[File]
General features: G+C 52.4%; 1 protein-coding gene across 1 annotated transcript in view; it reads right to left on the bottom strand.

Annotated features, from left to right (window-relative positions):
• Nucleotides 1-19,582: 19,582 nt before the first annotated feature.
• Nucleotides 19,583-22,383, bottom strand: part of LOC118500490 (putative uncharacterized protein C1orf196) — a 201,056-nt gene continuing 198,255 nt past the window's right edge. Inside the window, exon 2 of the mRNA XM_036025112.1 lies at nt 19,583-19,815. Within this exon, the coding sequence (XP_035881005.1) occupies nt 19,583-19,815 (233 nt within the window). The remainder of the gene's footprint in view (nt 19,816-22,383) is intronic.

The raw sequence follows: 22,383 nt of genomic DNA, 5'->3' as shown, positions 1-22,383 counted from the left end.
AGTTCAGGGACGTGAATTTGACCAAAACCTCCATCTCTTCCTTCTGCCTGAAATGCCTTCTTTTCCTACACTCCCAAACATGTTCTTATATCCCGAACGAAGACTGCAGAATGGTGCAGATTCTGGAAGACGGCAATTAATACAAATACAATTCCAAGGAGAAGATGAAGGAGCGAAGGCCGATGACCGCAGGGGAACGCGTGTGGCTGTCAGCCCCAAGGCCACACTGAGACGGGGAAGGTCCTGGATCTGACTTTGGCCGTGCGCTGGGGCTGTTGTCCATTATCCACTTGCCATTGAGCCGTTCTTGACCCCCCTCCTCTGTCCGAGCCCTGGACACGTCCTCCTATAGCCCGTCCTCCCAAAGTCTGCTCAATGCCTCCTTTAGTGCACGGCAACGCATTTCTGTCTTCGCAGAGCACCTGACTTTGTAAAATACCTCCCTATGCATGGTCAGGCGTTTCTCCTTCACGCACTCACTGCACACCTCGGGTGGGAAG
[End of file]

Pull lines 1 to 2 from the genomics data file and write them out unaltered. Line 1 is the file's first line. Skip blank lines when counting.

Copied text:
General features: G+C 52.4%; 1 protein-coding gene across 1 annotated transcript in view; it reads right to left on the bottom strand.

Annotated features, from left to right (window-relative positions):